Leading virtual project teams

dos and don'ts



Making Projects Work Ltd.


Palo Alto Networks

A project professional of today lives in an increasingly virtual world, resulting in the need to lead virtual projects. The dynamics of a remote team requires project managers to communicate with their teams differently. In this paper, we introduce the current situation and share best practices and practical strategies. These will help a project leader bridge the culture, time and language barriers, and help to eliminate the distance across virtual teams, both teams within an organisation, and those including freelancers and partners from different organisations.

Keywords: virtual teams, virtual leadership


Virtual project teams are those where at least one member of the team is remote from the others. Due to a combination of globalisation, outsourcing, the use of the most talented people wherever they are based, flexible working, and more, virtual projects are on the rise. Today's project manager needs to be able to deliver projects virtually, and this paper aims to help them to do so.


First we consider the results of Dr. Penny Pullan's survey of professionals from around the world, gaining a deeper insight into what makes virtual working a challenge for many today. Then, based on the results, we present our combined suggestions for best practices and practical strategies that today's project leader can apply to make their virtual projects work.

So, let's dive in. Penny ran a webinar on virtual leadership with 205 project professionals in July 2015 (Pullan, 2015) and gained answers to her initial questions on this topic. She then opened up a survey asking more detailed questions, which ran from July 2015 to February 2016 with 168 participants. These came from 24 countries, predominantly the United Kingdom with 66%, where Penny is based. Other countries represented included the United States (10%), followed by Belgium, Italy, Germany, Australia, Switzerland, and Finland, all around 2%. The majority of participants work for multinational companies (60%), many for large organisations with more than 250 employees (46%), although there were also people responding who were from micro-companies with ten or fewer employees (18%). Just over half were members of virtual teams and just under half lead virtual working.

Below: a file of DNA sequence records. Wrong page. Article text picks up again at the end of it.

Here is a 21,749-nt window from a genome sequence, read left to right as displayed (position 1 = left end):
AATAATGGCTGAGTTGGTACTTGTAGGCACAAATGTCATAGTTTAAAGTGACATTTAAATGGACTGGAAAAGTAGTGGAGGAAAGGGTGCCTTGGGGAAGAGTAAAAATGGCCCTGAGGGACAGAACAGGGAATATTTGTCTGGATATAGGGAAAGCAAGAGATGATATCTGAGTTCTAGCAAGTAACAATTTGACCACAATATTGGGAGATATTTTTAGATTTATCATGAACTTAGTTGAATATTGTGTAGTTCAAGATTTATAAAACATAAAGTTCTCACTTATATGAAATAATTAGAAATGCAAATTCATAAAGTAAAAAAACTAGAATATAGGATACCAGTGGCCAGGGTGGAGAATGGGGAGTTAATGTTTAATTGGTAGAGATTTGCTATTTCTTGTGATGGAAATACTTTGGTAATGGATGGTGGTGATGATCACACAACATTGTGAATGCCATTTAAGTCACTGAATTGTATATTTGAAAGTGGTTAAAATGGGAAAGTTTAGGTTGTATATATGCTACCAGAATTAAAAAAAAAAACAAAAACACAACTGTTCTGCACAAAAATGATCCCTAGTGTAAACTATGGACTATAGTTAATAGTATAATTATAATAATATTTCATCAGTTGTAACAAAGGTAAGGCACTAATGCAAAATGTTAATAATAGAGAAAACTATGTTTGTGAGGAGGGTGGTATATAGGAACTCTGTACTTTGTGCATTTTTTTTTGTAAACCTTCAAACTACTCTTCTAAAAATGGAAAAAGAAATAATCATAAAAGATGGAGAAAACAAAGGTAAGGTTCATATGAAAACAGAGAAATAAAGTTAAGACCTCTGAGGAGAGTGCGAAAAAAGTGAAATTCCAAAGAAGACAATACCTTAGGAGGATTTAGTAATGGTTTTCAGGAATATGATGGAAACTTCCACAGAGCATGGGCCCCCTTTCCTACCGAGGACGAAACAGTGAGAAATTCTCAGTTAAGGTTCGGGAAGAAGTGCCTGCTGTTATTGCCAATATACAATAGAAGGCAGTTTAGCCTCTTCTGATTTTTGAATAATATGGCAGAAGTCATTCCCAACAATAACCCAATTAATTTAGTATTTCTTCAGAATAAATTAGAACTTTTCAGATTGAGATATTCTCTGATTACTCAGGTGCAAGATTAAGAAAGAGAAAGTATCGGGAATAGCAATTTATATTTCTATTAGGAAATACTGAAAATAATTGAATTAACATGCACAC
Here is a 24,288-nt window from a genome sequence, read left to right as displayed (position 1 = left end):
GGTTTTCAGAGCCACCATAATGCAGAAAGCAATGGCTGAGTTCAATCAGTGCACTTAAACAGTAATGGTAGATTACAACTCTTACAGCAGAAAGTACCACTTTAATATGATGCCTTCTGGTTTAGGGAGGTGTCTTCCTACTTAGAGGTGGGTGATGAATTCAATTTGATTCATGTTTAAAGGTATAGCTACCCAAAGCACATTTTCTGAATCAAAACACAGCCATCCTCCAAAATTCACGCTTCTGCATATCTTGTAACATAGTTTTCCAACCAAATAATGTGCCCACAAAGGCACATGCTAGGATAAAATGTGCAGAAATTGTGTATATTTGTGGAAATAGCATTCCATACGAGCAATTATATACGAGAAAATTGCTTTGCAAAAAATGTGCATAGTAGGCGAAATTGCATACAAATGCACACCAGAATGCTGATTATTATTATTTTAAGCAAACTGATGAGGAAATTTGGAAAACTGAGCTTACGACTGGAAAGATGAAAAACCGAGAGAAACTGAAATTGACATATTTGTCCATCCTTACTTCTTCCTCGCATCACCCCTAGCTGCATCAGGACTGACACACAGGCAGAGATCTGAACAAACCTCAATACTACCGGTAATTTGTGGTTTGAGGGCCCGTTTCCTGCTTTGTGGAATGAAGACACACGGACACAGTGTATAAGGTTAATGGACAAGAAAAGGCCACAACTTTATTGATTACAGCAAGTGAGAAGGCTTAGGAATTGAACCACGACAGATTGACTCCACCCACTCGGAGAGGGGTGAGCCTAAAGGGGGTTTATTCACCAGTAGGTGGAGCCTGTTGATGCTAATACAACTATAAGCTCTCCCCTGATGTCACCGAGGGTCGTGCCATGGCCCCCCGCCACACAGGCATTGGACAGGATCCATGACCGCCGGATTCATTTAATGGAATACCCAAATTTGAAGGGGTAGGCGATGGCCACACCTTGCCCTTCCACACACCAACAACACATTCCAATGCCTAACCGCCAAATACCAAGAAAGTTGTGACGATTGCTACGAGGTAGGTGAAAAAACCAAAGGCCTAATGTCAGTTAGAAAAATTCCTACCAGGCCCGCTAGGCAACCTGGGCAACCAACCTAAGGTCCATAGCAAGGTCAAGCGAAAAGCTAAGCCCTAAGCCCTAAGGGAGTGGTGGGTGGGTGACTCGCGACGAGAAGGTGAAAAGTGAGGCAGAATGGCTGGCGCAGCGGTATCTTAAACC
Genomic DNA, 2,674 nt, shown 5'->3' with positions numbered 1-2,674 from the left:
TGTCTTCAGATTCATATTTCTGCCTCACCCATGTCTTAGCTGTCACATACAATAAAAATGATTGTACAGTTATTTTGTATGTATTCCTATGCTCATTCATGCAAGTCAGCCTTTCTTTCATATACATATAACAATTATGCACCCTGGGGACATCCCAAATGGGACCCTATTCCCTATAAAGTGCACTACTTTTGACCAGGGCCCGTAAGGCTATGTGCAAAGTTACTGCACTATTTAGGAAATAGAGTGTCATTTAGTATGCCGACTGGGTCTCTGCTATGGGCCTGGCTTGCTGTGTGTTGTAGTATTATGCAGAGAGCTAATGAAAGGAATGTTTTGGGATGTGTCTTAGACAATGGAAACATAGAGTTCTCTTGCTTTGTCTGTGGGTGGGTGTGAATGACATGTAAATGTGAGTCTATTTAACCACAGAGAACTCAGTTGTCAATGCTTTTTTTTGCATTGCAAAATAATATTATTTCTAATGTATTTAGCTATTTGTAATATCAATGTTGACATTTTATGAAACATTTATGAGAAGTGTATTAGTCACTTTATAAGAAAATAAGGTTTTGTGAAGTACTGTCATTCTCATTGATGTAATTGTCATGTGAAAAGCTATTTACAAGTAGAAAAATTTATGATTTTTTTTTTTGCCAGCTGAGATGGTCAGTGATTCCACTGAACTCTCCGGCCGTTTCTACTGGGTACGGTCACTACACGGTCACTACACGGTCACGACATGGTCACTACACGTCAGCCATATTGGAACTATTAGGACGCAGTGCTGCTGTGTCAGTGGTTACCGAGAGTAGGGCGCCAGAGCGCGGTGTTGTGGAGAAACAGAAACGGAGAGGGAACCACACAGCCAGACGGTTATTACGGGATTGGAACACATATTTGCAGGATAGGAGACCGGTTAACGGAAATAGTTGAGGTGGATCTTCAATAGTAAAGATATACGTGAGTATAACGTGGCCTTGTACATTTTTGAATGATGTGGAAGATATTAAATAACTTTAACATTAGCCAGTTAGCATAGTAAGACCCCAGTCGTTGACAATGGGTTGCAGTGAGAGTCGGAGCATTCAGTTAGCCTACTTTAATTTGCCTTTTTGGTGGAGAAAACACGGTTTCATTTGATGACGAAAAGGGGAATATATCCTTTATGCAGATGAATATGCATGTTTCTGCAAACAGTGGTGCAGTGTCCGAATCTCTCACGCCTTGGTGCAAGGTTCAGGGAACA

Participants were asked to mark all the challenges of virtual working that they found applied to their situation and to comment on what they personally found difficult when working virtually. “Engaging remote participants” stood out as the main challenge, ticked by 76% of the survey takers.

Next on the list as challenges were a group of comments, all rated similarly:

  • Missing out on dynamics and nuances of conversation (58%)
  • Working across time zones (56%)
  • Working across different cultures (56%)
  • Building trust (55%)

These are key issues for project leaders, especially when dealing with the minute details of projects.

The next grouping included:

  • Monitoring work done (47%)
  • Different understanding of the same term or word (44%)
  • Detecting and dealing with conflict (42%)
  • I don't get to spend much time with remote people and so I don't know them as well as local team members (42%)
  • Working across different languages (41%)
  • Using technology (41%)

The survey then asked what were the things that made virtual teams work together more productively. Answers were free form and the most popular answer by far was meeting up face-to-face, either once at the start of the project, once a year, or more regularly. Other common suggestions included:

  • regular, clear communications, without lengthy gaps in between
  • clear roles and responsibilities
  • the use of meeting agendas
  • being clear about how the team will work together in meetings, and overall
  • shared vision, outcomes, and sense of purpose
  • an open team culture, with each person listened to and able to ask for help from the others
  • time to get to know each other and build rapport and trust
  • understanding each team member's perspectives and how they prefer to work
  • technology should be easy to use and up to the challenge
  • the use of video over audio alone
  • widespread use of screen sharing technology